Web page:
My interview with Amanda Peet, whose "Whipped" took something of a whipping from the critics, was originally published in The New York Daily News on August 31, 2000. I found her refreshing and appealingly ambitious. --GUY FLATLEY


The buzz on Amanda Peet began earlier this year with the mob comedy "The Whole Nine Yards," in which the 28-year-old New York native upstaged Bruce Willis and Matthew Perry as a ditsy dental assistant whose heart is set on becoming a hit woman.

Tomorrow, with the opening of "Whipped," that buzz could swell to a roar. In the raunchy comedy, Peet plays a cagey, deceptively docile Manhattan swinger who succeeds in taking the swagger out of four macho buddies. Audiences watching Peet stoke the libidos and deflate the egos of these cocky dudes — and then share the ludicrous details of their sexual inadequacies with her girlfriends over lunch — may find it one of the meanest, merriest delights of the movie season.

In real life, the girl with the amazing blue eyes and playful smile is also seductive, but about as far from Mia, the flaky femme fatale of "Whipped," as silk is from leather. "I think anyone as strategizing and deranged as Mia should be institutionalized," says Peet. Wearing white chinos, sneakers and a flowery hand-me-down blouse, the slender, clean-scrubbed, 5-foot-6 Peet looks like an exceptionally pretty tomboy — and much younger than her 28 years.

On some level, Peet's disapproval of Mia's pseudo-feminist tactics might be explained by the fact that she fell in love with Brian Van Holt, the 30-year-old hunk who plays one of the saps she zaps in "Whipped." The couple now share an apartment in Los Angeles, close to where Peet toils on her WB series "Jack & Jill," and where she recently completed the feature "Saving Silverman."

"Silverman" is a dark comedy co-starring Jack Black, Steve Zahn and Jason Biggs. In this one, Peet's character is really bad news, she says, with evident pleasure. "Jason plays a total sucker, really in love with me, but Jack and Steve don't want him to be suckered into marrying me. So they kidnap me and tell Jason I died."

Is this girl at least redeemable at the end?

"What are you thinking?" Peet responds. "You know there's no character arc for women in movies. I'm bad, and that's that."

With the exception of a small but standout turn as Jennifer Aniston's kid sister in the 1996 romantic comedy "She's the One," most of the characters Peet has portrayed on film are unknown to moviegoers.
"I think ‘Whipped’ was my 13th independent film," she says. "You're always hearing stories about people who do an indie that goes to Sundance, gets everyone their money back and you become famous overnight. But somehow, I managed to do 12 indies that never made it to the video store, to the Quad or even to the Buffalo Film Festival."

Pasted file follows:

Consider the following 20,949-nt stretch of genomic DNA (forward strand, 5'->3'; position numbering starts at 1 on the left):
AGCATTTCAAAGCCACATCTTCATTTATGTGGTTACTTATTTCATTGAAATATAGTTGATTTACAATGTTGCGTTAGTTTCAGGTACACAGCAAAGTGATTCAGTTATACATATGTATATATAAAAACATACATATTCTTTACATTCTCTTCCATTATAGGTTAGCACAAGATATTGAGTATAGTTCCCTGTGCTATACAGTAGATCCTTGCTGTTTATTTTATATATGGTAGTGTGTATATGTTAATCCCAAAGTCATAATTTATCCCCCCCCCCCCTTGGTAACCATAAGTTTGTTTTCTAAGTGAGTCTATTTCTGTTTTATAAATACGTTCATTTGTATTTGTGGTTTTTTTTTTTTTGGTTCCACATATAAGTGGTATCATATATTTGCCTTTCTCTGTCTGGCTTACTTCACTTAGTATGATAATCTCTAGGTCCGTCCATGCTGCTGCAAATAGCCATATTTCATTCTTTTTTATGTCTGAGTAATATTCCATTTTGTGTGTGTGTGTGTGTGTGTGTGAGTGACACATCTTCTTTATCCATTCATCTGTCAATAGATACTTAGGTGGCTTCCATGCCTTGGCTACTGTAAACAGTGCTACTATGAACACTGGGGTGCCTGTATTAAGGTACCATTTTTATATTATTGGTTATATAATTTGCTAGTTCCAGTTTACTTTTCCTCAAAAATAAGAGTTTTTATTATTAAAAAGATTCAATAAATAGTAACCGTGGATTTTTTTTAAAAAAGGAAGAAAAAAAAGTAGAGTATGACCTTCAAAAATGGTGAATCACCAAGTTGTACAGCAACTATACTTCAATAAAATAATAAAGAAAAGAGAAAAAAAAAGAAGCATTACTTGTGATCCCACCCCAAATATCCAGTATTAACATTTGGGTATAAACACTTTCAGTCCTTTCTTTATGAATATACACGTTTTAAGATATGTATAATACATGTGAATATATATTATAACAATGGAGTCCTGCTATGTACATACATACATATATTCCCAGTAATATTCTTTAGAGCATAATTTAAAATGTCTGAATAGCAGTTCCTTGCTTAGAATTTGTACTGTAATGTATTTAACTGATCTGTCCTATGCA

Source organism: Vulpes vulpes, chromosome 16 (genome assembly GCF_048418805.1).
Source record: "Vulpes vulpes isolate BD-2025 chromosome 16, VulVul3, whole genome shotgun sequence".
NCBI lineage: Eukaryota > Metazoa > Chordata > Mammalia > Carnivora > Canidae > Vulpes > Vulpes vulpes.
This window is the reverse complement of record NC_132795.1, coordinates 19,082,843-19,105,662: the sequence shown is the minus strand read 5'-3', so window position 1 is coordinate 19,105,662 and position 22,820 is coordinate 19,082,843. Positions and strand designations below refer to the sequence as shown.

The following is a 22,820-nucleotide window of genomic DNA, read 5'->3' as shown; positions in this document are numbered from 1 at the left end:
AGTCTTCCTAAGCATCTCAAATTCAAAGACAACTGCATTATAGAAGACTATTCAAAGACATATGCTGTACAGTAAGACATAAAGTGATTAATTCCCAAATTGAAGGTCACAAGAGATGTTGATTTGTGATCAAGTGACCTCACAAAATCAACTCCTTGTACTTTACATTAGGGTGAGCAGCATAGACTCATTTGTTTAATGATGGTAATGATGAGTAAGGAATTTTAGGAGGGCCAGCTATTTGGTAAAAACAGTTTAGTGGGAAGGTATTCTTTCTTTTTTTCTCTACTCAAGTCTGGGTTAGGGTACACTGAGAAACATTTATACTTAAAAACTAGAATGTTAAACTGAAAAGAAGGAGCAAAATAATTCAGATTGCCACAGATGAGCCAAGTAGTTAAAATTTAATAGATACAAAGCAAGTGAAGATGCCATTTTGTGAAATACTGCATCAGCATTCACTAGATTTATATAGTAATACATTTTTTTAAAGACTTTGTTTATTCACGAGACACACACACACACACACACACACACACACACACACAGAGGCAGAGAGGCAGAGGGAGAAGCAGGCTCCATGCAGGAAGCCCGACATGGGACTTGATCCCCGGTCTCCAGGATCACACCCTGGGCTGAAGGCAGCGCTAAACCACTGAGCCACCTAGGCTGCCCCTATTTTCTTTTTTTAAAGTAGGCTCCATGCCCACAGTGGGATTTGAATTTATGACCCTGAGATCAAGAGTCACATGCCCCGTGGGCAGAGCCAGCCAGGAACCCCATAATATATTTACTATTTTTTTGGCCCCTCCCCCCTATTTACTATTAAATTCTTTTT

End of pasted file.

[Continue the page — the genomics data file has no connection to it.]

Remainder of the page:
Clearly, the sail to stardom has not been smooth for Peet, a dutiful Jewish daughter who lived in London with her family for four years, attended Manhattan Friends High School ("I'm a Quaker Jew — a little bit Quaker, a little bit Jew") and majored in history at Columbia. From the beginning, her parents (a lawyer and a social worker who divorced in 1990) frowned on her dream of a life in the theater. "Acting was kind of taboo in my family," she says. "It was something too intangible, too tied up with charisma and presence, not really a meritocracy. To my mother, acting was tantamount to modeling."

When she was 14, Peet says, she told her mom she wanted to become a model, and her mother anxiously asked, "Don't you know what happens to people who rely on their looks?"

But both of her parents were excited when she was accepted to study acting with Uta Hagen. "Finally, the stamp of approval," Peet says.

The actor singled out for Peet's personal seal of approval is Paul Newman. "That man is so brilliant, and he just keeps trying to learn more about his craft," she says admiringly. "He came to the Long Wharf Theater in New Haven to see ‘The Country Club,’ a play in which I was naked. So Paul Newman saw me naked — for four whole minutes!"

How did it feel to be nude on stage?

"It felt very liberating, except for the day my father came to see the play," Peet recalls. "I went to the man in the box office and told him to give my father a seat in the very back row, in a corner, on the opposite side of where I was to take off my dress. Even so, I said my lines quickly that day and got right back into my dress."

And what did her father have to say about all this?

"He didn't say much."